Mermaid Avenue I/II/III: The Mermaid Avenue albums weren’t entirely Wilco affairs, but there’s enough that’s strictly Wilco between the three albums that you can consider their efforts as a standalone affair. Bragg generally gets top billing with these because of the more explicitly blue collar nature of his previous work, but Tweedy and the boyz deserve plenty of credit for setting Guthrie’s lyrics and musical vision in a more contemporary setting. And who can deny the greatness of Tweedy led numbers like "California Stars", "One By One", "Secret of the Sea", and even the silly "Hoodoo Voodoo"? There’s plenty to love among Wilco’s tracks, which are generally pensive, dreamy Americana at its finest. ("Hesitating Beauty", "When the Roses Bloom Again")

The Whole Love: This one is another grower. Although supported by fantastic bookends, don’t discount the slowly unfolding goodness of tracks 2 thru 11. "I Might" has a nice post-punk edge to it, and "Dawned On Me" and "Born Alone" are both understated but celebratory cuts that highlight the best about Wilco 2.0. The closer, "Sunday Morning", is a sublimely understated shuffler, and perhaps one of the greatest alt-country/folk-rock compositions of all time. ("Art of Almost", "Sunday Morning")

Sky Blue Sky: The first album featuring Wilco in its current and longest-lasting manifestation, it’s a grower. Tweedy’s songs are a bit more simple this time around, but this might be the first album where he sounds truly comfortable in his own skin, and thanks especially to the crack ensemble of Wilco 2.0 the results reveal themselves more wonderfully with repeated listens. It’s a pretty great nuanced guitar album, with standout "Impossible Germany" paying homage to both Television and Steely Dan (which – yes – might just be the most Dad-rock combination of all time). ("You Are My Face", "Leave My Like You Found Me")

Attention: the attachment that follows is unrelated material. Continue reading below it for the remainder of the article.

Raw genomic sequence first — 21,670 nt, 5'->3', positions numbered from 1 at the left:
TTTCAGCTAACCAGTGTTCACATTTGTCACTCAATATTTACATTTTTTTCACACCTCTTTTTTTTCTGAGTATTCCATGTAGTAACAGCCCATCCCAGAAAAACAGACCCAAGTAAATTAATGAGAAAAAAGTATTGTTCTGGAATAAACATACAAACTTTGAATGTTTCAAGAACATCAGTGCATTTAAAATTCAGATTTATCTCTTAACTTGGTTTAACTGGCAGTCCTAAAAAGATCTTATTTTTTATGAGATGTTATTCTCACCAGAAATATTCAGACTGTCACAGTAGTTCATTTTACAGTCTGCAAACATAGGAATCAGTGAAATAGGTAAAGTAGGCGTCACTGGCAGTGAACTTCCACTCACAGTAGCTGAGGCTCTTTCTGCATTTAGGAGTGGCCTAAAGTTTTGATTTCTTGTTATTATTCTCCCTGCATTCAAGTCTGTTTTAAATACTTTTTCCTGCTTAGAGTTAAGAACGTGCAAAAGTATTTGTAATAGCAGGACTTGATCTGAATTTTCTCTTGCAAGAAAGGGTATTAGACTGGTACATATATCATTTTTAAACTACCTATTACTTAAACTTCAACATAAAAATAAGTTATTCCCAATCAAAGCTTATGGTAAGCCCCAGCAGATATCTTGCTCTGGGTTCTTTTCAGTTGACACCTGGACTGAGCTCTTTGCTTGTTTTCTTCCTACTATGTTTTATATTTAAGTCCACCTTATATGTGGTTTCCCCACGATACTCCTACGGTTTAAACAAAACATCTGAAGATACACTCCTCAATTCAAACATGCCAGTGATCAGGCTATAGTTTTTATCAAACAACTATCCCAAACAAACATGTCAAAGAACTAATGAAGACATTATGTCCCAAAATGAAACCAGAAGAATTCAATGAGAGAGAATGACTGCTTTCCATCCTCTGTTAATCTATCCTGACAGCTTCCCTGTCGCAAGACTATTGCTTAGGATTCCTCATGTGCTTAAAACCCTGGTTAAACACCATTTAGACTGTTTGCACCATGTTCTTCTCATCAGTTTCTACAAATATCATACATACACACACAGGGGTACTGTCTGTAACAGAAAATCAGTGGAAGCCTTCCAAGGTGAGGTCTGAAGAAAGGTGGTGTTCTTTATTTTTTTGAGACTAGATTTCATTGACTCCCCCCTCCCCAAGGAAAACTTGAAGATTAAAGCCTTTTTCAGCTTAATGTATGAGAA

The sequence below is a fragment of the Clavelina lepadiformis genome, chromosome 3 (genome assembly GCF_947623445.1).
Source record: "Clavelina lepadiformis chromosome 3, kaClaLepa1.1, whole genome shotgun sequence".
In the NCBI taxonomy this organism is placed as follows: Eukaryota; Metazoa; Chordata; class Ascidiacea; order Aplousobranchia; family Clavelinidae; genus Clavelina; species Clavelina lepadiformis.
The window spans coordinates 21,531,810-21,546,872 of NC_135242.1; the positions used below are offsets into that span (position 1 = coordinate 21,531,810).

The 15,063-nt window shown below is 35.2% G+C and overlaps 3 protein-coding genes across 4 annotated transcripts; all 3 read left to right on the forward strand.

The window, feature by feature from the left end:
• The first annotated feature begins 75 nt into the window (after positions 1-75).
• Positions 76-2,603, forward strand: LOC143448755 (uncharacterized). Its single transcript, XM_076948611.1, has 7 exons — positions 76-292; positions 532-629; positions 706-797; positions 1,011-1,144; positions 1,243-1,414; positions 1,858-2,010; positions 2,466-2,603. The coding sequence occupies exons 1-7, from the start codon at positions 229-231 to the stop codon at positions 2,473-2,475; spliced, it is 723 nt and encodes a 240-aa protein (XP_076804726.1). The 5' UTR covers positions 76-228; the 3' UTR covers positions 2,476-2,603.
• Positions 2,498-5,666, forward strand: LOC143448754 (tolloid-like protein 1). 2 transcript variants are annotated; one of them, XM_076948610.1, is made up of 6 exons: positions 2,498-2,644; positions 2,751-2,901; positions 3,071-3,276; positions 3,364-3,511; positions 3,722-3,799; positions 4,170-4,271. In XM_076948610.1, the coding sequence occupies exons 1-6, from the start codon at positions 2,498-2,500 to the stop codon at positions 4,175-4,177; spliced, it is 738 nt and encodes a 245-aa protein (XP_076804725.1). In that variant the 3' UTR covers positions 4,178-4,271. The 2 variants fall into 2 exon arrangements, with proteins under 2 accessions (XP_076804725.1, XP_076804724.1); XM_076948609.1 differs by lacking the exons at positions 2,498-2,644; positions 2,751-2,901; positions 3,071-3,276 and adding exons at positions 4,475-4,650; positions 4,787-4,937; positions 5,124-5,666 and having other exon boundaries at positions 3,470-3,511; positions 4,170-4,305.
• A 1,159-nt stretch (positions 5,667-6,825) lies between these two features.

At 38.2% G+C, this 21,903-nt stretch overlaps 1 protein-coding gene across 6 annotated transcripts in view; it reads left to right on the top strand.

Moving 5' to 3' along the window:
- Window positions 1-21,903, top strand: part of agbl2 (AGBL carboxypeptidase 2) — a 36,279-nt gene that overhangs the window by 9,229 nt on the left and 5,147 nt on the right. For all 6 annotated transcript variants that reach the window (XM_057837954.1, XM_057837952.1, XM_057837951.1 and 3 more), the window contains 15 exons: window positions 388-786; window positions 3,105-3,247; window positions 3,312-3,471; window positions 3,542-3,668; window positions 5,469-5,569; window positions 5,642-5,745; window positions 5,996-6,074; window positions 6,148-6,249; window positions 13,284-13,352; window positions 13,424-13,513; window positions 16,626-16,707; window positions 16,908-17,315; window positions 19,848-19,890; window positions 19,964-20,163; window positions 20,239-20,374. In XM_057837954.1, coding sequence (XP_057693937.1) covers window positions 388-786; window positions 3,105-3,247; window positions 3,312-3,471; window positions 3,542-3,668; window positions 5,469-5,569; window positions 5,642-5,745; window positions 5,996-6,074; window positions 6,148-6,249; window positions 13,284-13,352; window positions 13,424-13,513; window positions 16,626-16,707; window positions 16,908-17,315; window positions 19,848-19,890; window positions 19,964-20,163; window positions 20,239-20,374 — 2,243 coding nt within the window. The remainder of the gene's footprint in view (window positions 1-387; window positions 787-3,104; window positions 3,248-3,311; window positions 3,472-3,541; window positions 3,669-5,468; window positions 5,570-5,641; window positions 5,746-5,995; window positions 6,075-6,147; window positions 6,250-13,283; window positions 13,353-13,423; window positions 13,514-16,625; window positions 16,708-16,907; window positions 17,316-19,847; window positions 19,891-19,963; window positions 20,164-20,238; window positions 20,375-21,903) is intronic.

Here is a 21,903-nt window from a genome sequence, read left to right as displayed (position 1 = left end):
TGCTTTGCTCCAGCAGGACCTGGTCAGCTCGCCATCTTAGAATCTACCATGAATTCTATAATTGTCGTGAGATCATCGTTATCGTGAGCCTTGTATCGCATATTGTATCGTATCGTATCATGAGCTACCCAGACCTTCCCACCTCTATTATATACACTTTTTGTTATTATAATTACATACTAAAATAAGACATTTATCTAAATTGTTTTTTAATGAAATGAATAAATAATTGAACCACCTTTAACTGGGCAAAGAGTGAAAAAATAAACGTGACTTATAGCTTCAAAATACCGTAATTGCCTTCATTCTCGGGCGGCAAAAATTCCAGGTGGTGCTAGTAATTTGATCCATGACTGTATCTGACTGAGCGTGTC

Summerteeth (!): A radioactive power-pop detour before the descent into experimentalism, Summerteeth is Wilco at its catchiest. "Shot In The Arm" has, I think, been played in just about every Wilco concert since the record was released, but it’s the languid, lyrically dense "Via Chicago" that seems to define the wonder of this record. It can be overwrought at times, but how can you argue when repeated listens reward you with the glories of cuts like "When You Wake Up Feeling Old"? Sweet and savory, great for late night driving. ("Summerteeth", "I’m Always In Love")

Being There (!): Being There is the album that opened doors for Wilco, and the record where Tweedy overtook Farrar in the great post-Tupelo race for artistic cred. It’s a truly beautiful experience, an epic of devotion to middle America suburbia and 70’s rock mythos, a dreamed-out and completely personal concept album. At times starry-eyed and sentimental, at others an abandoned hard rocker, it’s a lovable mess, everything a double-album should be. Experimental alt-country before YHF was even a glimmer in someone’s eye. ("Far Far Away", "Sunken Treasure")

Yankee Hotel Foxtrot (!): Welcome to earth. This is the Wilco record that changed alt-country forever. It was the record that turned me on to Wilco, and it was the record that made them the "American Radiohead" (even if that term doesn’t really fit all that well). Sure, there’s an epic back story associated with this album, from the label troubles to the exit of Ken Coomer and Jay Bennett, and a host of outtakes available for free, but the real triumph is the songwriting, pure and simple. The bells and whistles are a big help, but this one plays like a greatest hits record unto itself. Classified somewhere between Kid A and Rumours. ("War On War", "Poor Places")